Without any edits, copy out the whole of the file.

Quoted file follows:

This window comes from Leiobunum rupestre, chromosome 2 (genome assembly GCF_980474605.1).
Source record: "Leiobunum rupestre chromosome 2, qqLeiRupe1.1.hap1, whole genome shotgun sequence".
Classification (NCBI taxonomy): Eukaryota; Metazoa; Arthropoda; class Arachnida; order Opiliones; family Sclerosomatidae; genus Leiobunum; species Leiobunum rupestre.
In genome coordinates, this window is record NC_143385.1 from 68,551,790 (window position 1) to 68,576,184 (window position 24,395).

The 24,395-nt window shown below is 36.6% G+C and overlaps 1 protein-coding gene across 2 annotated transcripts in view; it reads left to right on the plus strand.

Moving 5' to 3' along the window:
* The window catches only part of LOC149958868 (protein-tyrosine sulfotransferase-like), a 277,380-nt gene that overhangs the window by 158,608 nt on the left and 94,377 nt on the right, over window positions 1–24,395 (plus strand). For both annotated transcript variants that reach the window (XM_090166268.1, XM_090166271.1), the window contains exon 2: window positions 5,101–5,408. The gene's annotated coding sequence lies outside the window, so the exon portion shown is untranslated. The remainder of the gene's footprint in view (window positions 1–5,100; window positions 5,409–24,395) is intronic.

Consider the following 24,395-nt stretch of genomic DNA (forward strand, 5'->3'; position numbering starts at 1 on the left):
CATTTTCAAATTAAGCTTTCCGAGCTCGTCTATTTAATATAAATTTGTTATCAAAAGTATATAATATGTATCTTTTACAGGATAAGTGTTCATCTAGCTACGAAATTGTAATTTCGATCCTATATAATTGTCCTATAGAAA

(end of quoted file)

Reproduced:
This window comes from Leiobunum rupestre, chromosome 2 (genome assembly GCF_980474605.1).
Source record: "Leiobunum rupestre chromosome 2, qqLeiRupe1.1.hap1, whole genome shotgun sequence".
Classification (NCBI taxonomy): Eukaryota; Metazoa; Arthropoda; class Arachnida; order Opiliones; family Sclerosomatidae; genus Leiobunum; species Leiobunum rupestre.
In genome coordinates, this window is record NC_143385.1 from 68,551,790 (window position 1) to 68,576,184 (window position 24,395).

The 24,395-nt window shown below is 36.6% G+C and overlaps 1 protein-coding gene across 2 annotated transcripts in view; it reads left to right on the plus strand.

Moving 5' to 3' along the window:
* The window catches only part of LOC149958868 (protein-tyrosine sulfotransferase-like), a 277,380-nt gene that overhangs the window by 158,608 nt on the left and 94,377 nt on the right, over window positions 1–24,395 (plus strand). For both annotated transcript variants that reach the window (XM_090166268.1, XM_090166271.1), the window contains exon 2: window positions 5,101–5,408. The gene's annotated coding sequence lies outside the window, so the exon portion shown is untranslated. The remainder of the gene's footprint in view (window positions 1–5,100; window positions 5,409–24,395) is intronic.

Consider the following 24,395-nt stretch of genomic DNA (forward strand, 5'->3'; position numbering starts at 1 on the left):
CATTTTCAAATTAAGCTTTCCGAGCTCGTCTATTTAATATAAATTTGTTATCAAAAGTATATAATATGTATCTTTTACAGGATAAGTGTTCATCTAGCTACGAAATTGTAATTTCGATCCTATATAATTGTCCTATAGAAA